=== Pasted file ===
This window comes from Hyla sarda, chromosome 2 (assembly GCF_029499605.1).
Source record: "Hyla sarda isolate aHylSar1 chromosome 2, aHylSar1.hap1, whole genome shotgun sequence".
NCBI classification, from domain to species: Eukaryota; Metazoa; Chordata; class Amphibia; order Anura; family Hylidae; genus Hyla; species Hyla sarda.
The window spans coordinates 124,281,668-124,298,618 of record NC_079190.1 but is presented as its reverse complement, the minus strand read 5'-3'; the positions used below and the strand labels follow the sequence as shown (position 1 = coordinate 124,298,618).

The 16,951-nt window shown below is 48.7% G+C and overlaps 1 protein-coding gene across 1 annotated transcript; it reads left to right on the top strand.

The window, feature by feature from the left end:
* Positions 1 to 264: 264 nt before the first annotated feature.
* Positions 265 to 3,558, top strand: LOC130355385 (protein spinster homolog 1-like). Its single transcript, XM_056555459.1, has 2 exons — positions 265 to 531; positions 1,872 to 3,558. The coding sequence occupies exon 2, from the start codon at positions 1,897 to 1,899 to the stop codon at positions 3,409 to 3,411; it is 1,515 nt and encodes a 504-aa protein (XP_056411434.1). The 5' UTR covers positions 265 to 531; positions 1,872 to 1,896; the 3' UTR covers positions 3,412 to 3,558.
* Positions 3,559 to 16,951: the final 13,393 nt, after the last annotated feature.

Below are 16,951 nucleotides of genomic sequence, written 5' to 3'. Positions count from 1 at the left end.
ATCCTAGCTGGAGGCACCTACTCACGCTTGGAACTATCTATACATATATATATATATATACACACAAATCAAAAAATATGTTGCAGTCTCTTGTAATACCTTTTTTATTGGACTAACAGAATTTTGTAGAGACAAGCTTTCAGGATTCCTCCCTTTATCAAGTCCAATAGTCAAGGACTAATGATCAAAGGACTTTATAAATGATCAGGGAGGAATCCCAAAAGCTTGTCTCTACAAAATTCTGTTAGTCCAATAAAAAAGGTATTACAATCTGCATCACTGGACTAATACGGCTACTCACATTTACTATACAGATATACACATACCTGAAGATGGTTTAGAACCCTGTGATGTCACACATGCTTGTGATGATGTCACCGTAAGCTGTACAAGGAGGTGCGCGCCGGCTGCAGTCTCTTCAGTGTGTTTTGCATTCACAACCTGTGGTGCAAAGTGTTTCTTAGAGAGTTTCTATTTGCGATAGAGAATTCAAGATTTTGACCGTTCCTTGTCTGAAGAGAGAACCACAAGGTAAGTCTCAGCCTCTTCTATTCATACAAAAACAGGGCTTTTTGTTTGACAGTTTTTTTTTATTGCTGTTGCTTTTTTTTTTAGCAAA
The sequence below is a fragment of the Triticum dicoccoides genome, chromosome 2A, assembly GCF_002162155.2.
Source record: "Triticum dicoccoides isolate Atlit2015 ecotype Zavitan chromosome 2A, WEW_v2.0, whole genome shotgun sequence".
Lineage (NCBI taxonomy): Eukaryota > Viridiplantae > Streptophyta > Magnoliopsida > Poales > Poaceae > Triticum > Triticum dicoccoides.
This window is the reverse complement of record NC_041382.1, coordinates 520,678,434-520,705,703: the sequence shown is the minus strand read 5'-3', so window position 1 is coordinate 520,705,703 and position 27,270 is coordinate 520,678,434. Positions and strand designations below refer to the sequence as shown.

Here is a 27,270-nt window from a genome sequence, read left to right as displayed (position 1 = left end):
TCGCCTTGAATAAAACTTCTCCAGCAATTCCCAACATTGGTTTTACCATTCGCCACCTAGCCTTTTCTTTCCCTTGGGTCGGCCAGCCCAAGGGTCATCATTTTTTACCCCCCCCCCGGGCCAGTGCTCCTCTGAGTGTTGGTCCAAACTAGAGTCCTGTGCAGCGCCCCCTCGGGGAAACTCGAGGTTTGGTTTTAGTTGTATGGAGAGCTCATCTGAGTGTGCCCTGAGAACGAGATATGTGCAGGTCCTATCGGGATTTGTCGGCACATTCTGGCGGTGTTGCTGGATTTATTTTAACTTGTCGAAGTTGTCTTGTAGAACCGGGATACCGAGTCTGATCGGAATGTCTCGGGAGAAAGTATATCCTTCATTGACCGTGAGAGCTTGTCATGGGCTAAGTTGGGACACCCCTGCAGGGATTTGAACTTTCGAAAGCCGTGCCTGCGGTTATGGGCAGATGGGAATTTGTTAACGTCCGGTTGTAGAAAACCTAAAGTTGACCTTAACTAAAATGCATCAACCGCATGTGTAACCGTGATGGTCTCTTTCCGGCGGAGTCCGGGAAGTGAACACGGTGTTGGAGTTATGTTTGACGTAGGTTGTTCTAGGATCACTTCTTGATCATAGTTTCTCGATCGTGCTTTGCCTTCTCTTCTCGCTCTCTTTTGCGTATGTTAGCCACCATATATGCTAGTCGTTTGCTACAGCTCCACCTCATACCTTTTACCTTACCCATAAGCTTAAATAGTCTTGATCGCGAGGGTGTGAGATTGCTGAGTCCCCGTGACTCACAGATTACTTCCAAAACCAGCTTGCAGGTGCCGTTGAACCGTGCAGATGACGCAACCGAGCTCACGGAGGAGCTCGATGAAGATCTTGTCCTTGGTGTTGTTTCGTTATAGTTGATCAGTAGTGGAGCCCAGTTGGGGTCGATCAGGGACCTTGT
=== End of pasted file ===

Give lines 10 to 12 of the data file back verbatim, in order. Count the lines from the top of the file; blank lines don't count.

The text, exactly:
Below are 16,951 nucleotides of genomic sequence, written 5' to 3'. Positions count from 1 at the left end.
ATCCTAGCTGGAGGCACCTACTCACGCTTGGAACTATCTATACATATATATATATATATACACACAAATCAAAAAATATGTTGCAGTCTCTTGTAATACCTTTTTTATTGGACTAACAGAATTTTGTAGAGACAAGCTTTCAGGATTCCTCCCTTTATCAAGTCCAATAGTCAAGGACTAATGATCAAAGGACTTTATAAATGATCAGGGAGGAATCCCAAAAGCTTGTCTCTACAAAATTCTGTTAGTCCAATAAAAAAGGTATTACAATCTGCATCACTGGACTAATACGGCTACTCACATTTACTATACAGATATACACATACCTGAAGATGGTTTAGAACCCTGTGATGTCACACATGCTTGTGATGATGTCACCGTAAGCTGTACAAGGAGGTGCGCGCCGGCTGCAGTCTCTTCAGTGTGTTTTGCATTCACAACCTGTGGTGCAAAGTGTTTCTTAGAGAGTTTCTATTTGCGATAGAGAATTCAAGATTTTGACCGTTCCTTGTCTGAAGAGAGAACCACAAGGTAAGTCTCAGCCTCTTCTATTCATACAAAAACAGGGCTTTTTGTTTGACAGTTTTTTTTTATTGCTGTTGCTTTTTTTTTTAGCAAA
The sequence below is a fragment of the Triticum dicoccoides genome, chromosome 2A, assembly GCF_002162155.2.